~ Why not always knowing can be the right answer – September 2016
By Kathleen Quinn Votaw
Most of us struggle with vulnerability, viewing it as weakness. After all, as humans, we inherently fear failure and rejection.
But when we dissect the word’s definition – beyond defenseless and exposed − we find that vulnerability can also imply accountability, obligation and openness. In an empowering, not deflating way.
In company cultures, embracing vulnerability is essential to riding out waves of crisis that are a part of any organization at some point. This is especially the case with high-growth companies that often find themselves in the throes of uncertainty. The healthiest companies are those that dare to look within for brokenness.
People, as I have stressed, are a company’s most valuable assets. The right ones – those with a positive attitude and who are motivated and aligned with your values – will appreciate a manager’s willingness to be forthcoming about problems, and even find purpose in contributing to solutions. Keeping the lines of communication open between leadership and staff will naturally quell apprehension during times of change.
Attributes of the vulnerable executive
Effective leaders do the following:
- Listen and empathize. Employee devotion can depend on the interest leaders take in each of their people.
- Show sincere interest in the personal goals of their people, including career and family.
- Exercise respect. Small things like returning phone calls and email go a long way. So can empowering, rather than micromanaging, recognizing individual achievements and providing commensurate compensation. Those who feel well-treated will in turn treat customers in the same manner.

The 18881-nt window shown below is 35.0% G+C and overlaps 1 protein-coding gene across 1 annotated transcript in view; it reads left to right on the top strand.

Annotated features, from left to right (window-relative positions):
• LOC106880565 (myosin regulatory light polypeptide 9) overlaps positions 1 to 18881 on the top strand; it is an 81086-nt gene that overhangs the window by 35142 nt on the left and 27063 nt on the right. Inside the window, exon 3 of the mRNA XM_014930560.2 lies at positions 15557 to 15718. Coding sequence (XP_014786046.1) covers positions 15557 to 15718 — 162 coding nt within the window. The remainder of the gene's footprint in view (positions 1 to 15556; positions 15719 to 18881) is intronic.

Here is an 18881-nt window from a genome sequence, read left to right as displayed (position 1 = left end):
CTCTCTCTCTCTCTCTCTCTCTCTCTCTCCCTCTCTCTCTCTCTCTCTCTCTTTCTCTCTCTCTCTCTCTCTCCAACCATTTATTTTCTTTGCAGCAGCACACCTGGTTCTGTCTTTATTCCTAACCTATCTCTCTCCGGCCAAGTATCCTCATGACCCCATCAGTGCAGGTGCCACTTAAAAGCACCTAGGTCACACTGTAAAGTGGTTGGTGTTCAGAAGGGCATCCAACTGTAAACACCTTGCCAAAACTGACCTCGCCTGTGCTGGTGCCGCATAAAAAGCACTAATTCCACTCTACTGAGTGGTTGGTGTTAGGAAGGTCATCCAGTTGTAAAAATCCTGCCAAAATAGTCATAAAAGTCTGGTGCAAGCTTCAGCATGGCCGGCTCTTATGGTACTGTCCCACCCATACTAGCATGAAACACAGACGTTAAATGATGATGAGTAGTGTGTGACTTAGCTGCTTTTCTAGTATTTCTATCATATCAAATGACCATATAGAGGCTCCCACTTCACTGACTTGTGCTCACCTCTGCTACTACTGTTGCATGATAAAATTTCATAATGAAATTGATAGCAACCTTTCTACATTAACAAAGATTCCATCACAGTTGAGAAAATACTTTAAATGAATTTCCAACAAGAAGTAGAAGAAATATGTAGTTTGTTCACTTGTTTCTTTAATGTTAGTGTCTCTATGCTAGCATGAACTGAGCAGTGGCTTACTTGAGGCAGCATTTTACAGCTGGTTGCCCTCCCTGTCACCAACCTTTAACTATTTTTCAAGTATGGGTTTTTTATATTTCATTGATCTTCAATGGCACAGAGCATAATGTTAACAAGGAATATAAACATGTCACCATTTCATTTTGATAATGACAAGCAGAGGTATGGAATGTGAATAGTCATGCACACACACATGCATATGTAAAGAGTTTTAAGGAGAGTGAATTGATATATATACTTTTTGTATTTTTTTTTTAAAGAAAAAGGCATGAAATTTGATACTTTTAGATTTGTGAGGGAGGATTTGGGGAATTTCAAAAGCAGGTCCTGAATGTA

- Admit to not always having the answers. It’s okay to tell employees you don’t know; in fact, great things can happen when a team figures things out together.
- Share fears with employees while acknowledging the risk that comes with achieving success.
- Understand with compassion that people have lives outside of the workplace, and collaborate with employees for the best solution when personal circumstances hinder their performance on the job.
Leading with vulnerability demonstrates bravery, and truly effective managers check their egos at the door. By approaching each hurdle with candor, conviction and optimism, such leaders will grow closer to their employees and ultimately their customers.
This content is from my new book, Solve the People Puzzle: How High-Growth Companies Attract and Retain Top Talent. The book features compelling research, specific personal and client stories, and key perspectives from top business leaders and experts–all in a format that’s easy to read and prompts readers to act. It’s an executive’s guide to finding, keeping and growing the best. Buy it on Amazon today.